VANCOUVER - The provincial government has reinstated funding for a University of British Columbia program that independently assesses the effectiveness and safety of drugs covered under B.C's Pharmacare program, a program whose funding was cut in the midst of a bizarre scandal last year.
The province suspended the contracts for the Therapeutics Initiative in September 2012, and launched a review of potential privacy breaches involving medical information.
The Health Ministry said Tuesday that all of the recommendations of privacy commissioner Elizabeth Denham have been put in place, as well as the recommendations from a data security review by Deloitte.
"Restoring secure data access and contracts comes after taking steps to strengthen the security of health information at the ministry, and make approved data available more quickly for researchers," the ministry said in a statement.
Among the changes, 280 ministry personnel have received mandatory privacy and data security training.
Beginning later this fall, all contractors and researchers using ministry data will have to have similar training, and random audits will be conducted on how researchers use health data.
UBC welcomed the announcement, saying the program will resume with improved protection for patient privacy.
"This is good news. It means stronger patient protection through evidence-based evaluations of new drugs," said Gavin Stuart, dean of the faculty of medicine.
The program resumes with more oversight and better protection of patient information, Stuart said.
In September 2010 when the funding was cut, the ministry announced that seven pharmaceutical researchers had been fired, accused of misconduct related to data-management practices.
The events were never fully explained, and the mystery only intensified after one of the researchers was found dead of an apparent suicide, according to reports.
The investigation by the provincial privacy watchdog said the investigation began in May 2012 and related to three cases in which researchers requested information from the ministry and received health data with information — personal health numbers — that could identify the individuals.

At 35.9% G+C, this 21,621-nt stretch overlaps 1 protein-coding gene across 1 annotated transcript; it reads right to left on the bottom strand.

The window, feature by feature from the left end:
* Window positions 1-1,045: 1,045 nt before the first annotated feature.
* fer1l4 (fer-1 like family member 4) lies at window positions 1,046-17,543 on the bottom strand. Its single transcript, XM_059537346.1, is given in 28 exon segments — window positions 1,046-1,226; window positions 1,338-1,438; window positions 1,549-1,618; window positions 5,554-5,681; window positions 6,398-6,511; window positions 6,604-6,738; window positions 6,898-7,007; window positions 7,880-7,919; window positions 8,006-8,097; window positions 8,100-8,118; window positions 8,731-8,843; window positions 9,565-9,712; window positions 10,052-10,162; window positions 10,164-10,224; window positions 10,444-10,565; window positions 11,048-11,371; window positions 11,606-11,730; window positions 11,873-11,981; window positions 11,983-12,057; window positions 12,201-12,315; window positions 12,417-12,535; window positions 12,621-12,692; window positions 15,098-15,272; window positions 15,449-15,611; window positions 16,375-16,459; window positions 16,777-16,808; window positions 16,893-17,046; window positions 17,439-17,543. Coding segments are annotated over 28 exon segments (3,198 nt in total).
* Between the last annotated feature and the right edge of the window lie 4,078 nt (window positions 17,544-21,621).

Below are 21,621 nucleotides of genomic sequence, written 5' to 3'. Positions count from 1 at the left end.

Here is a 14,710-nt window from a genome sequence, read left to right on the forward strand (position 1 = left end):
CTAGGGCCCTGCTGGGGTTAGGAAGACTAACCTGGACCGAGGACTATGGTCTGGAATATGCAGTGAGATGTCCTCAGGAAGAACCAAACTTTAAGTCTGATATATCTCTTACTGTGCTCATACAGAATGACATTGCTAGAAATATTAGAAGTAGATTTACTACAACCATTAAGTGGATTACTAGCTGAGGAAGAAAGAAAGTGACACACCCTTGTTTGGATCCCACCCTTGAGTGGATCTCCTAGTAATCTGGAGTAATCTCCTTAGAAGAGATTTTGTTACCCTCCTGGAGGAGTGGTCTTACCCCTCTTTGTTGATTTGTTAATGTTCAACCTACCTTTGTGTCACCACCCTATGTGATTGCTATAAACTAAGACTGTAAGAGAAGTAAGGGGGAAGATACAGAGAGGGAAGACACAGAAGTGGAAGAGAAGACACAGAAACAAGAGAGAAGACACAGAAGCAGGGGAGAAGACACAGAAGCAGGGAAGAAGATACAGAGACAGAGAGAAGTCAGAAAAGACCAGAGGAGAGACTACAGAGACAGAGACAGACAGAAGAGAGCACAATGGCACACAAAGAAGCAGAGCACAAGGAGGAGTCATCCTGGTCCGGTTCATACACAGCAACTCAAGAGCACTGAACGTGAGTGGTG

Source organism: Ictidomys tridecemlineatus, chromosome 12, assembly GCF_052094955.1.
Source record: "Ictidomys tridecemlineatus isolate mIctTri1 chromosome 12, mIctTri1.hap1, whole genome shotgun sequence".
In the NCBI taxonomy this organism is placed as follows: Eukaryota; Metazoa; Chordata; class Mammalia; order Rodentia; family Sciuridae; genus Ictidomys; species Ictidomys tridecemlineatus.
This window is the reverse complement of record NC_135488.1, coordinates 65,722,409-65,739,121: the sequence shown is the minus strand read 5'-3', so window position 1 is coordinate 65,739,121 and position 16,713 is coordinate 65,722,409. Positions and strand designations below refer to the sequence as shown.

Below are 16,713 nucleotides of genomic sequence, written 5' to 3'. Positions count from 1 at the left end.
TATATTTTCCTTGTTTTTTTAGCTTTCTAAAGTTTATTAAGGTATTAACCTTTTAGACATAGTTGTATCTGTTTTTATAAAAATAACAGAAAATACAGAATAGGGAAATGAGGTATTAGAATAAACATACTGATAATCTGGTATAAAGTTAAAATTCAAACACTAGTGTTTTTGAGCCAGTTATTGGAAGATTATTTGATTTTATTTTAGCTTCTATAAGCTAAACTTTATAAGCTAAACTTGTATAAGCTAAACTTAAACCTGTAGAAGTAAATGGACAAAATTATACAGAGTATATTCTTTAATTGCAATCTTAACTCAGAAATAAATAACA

The privacy investigation found deficiencies in the ministry's privacy and security safeguards for personal information and made 11 recommendations around access to provincial health databases.
All seven fired ministry employees filed lawsuits claiming wrongful dismissal.
The Therapeutics Initiative was put in place in 1994, and was contracted by the provincial health ministry to gather and assess clinical data on the effectiveness and use of pharmaceutical drugs. The program reports helped guide the province in deciding which drugs would be covered by the provincial Pharmacare program.
The program researchers accessed provincial data such as hospital and lab records, Medicare billing data, cancer registries, vital statistics and employment data in assessing drugs and public policy initiatives.
Last year, the program funding was cut from $1 million to $550,000, according to previous stories. The province said Tuesday the renewed contract is worth $550,000 a year, plus additional funding worth up to $150,000 for clinical drug reviews.
NDP Leader Adrian Dix applauded the government for re-instating the program, saying it was an "important step and a real victory."
"For pretty much the entire 12 years of the Liberal government, they've been targeting this.. . .What happens every time is that the work that they (the initiative) do is seen as indispensible because it is. It saves lives, it saves money in a healthcare system that needs both."
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